It’s your baby’s 5th birthday. She’s having more candies like it’s her last ones on earth. Then later you notice that she has started developing a sore throat. You forbid her from taking more candies. Suddenly is filled with fury and looks like she can chew you up and crush your bones without a second thought.
She falls on the floor and cries out loudly, making all her friends and their parents to turn and stare at her in surprise. You feel embarrassed and confused that you can’t forge your next step so as to calm her.
Most parents have been through an incident like this. The only difference is the form of the toddler temper tantrums; some babies may decide to cry, kick things, stomp or hit objects or throw them and holding breath. Toddler temper tantrums are the most common of all among children. Mostly starting from one year old to four years old.
How to Handle Toddler Temper Tantrums
The early stage of the tantrum is called the terrible 2s. It takes place when children are the stage of learning on how to communicate correctly. Most of the babies normally have this tantrum more than one time a week. It is a sign that they are frustrated with their lack of communication skills, thus they protest since they are not in a position to control anything.
Temper tantrums lead to discomfort among the parents. In case a parent notices that they occur occasionally, there is no need for alarm. But if they occur frequently, it’s high time for parents to find the cause and how to curb the tantrums.
Ways to manage a baby’s tantrum:
- Stay cool: As you all know a child’s tantrum is followed by throwing, kicking, screaming and many more. It may be hard to control her. You should also note holding breath is among the tantrums too. When a child is throwing tantrum she is not able to listen or reason although if you yell at her she will respond (she responds to negative cues). The best way is to stay with her and avoid leaving the room. She may feel lonely and the emotional changes she’s going through may scare her. She will feel safer if you are around.
- Be in control. Even if the tantrum stays for long don’t give in to your child’s demands or try to negotiate with her while she is still screaming. If you do, you will be teaching her throwing tantrums is the trick she can use to get what she wants. If you are in a crowd, move her away and take her to a quiet place and explain to her what she did wrong.
- Show her you still love her: after she’s through with tantrums, and you have talked to her about it. You can give her a hug and tell her you love her. It’s a simple way to appreciate and reward good behavior
- Be keen to observe symptoms of overstress. Day to day tantrums may be normal to toddlers. Although it’s a good idea to watch them for any possible problems. For instance presence of parental tensions can lead to more tantrums. If you observe intense tantrums on your baby, for example hurting others and herself. Its time you seek your doctor’s advice. He will help you effectively monitor, identify and treat the prolonged tantrums.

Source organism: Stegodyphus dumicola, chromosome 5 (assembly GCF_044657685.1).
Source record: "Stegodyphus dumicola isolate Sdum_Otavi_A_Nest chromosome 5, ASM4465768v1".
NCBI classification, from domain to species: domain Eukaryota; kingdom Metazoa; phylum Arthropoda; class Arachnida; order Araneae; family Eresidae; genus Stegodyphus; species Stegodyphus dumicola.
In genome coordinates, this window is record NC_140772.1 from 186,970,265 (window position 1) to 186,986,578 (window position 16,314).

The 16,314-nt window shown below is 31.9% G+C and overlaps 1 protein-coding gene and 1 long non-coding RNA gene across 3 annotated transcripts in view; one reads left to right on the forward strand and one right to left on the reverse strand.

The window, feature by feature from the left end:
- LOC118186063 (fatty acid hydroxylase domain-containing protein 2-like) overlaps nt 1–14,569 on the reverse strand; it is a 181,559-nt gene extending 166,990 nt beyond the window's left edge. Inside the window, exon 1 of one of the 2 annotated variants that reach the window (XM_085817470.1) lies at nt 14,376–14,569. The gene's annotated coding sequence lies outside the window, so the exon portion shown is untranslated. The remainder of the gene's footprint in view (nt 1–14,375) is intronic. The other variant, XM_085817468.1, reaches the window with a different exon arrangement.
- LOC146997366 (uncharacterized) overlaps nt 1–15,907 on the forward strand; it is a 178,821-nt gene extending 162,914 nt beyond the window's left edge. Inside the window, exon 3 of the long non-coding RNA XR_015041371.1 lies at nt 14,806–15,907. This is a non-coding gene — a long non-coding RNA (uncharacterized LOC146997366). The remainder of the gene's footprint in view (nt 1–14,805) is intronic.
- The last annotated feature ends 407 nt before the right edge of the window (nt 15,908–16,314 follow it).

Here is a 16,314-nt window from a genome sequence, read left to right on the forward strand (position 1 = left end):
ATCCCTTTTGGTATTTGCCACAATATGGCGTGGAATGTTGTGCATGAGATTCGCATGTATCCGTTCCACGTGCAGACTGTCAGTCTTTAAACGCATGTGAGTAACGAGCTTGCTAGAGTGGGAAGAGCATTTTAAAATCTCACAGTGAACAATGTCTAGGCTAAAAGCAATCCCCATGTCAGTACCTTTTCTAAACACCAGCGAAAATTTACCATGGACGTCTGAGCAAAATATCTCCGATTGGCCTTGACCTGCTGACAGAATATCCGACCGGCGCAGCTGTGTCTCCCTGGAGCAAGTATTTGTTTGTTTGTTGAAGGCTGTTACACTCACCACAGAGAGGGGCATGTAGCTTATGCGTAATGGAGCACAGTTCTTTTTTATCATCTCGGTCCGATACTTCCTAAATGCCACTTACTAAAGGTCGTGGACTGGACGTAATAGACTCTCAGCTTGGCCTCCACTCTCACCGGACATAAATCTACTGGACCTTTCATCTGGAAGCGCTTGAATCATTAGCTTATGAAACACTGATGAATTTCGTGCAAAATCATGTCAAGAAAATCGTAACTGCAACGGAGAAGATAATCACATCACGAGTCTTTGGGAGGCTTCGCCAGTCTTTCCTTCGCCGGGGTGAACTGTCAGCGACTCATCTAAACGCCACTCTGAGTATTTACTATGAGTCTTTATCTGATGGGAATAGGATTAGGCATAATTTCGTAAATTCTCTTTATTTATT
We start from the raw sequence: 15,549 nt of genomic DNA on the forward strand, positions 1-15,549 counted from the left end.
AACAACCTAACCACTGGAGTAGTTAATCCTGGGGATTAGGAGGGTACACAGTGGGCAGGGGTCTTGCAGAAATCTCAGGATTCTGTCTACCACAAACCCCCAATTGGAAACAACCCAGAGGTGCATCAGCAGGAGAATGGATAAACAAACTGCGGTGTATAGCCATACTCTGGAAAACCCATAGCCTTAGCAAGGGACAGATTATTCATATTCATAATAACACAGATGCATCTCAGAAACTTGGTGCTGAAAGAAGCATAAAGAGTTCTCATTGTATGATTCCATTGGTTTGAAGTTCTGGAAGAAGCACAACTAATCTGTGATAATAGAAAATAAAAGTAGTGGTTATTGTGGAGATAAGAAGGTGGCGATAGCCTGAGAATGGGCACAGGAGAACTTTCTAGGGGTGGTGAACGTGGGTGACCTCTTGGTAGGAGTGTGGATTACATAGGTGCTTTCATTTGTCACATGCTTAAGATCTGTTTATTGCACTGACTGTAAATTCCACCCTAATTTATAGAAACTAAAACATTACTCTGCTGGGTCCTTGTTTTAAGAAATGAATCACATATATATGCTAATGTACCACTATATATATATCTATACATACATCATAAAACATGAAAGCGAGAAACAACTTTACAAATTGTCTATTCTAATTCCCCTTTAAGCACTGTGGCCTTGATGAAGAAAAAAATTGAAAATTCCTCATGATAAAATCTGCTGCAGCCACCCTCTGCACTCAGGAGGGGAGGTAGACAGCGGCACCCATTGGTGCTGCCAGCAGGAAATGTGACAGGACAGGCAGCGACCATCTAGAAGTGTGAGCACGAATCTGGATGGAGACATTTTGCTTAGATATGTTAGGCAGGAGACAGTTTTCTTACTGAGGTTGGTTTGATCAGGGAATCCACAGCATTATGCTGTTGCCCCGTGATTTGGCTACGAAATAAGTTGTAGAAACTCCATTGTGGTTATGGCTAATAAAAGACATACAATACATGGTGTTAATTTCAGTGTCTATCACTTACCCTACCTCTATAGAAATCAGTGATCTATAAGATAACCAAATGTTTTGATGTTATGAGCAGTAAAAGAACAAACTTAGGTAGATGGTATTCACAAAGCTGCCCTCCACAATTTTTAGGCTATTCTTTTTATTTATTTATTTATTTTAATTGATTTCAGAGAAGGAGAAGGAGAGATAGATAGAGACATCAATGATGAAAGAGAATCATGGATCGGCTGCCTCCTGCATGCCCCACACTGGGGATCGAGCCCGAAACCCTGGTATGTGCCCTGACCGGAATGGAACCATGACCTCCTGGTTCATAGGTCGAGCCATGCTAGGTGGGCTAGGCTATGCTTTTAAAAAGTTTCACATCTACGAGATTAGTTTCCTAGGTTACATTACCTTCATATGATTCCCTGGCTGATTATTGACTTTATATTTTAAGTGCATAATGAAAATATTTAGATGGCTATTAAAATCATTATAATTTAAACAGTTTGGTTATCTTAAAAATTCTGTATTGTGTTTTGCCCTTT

- Identify toddler temper tantrums stimulating situations. Observe situations that make your child throw tantrums. For example, if she throws tantrum when hungry. It’s high time you carry her snacks all the time. If she is having trouble adjusting from one activity to another, you can form a way of informing her before introducing the activity. In case you notice she’s about to throw tantrum, you can distract her by changing the location or hand her a toy.
Oh, we are totally in the tantrum stage right now with Robbie. He’s 2.5, and he’s definitely been known to throw a tantrum or two. Great advice here, my friend! We do try to ignore his tantrums as much as possible so he doesn’t learn that he can do them to get attention. I’m sharing this post with Laura now. Thanks!!
Oh yes, lived through many of these. Seems to me they were often at important moments or out in the public! Staying cool is so hard, but it is effective. They are out of control, so if you can stay in control, it really helps. Now when I’m out and see a parent struggling with a tantrum, I try to affirm the Mom!
Hi Marina, great tips. I’m so glad that my children are well past the tantrum throwing days (I hope!). Staying calmly in control and never giving in to tantrum demands is important and following that gut instinct when you have a feeling a tantrum is brewing is wise too.
Oh… my mother told me I did this once, on a street, and that it was so embarrassing… and I was 5, just the way you described 🙂 I liked your tips, showing you are in control and being cool, that’s really important, I guess! Hope you have a very lovely weekend!
I’ve found that getting on the floor with them and pretending to cry stops temper tantrums pretty fast 🙂
[…] issues may mean that your child has trouble picking up on essential communication skills. The common reasons are low self-esteem and the lack of interaction with other children. […]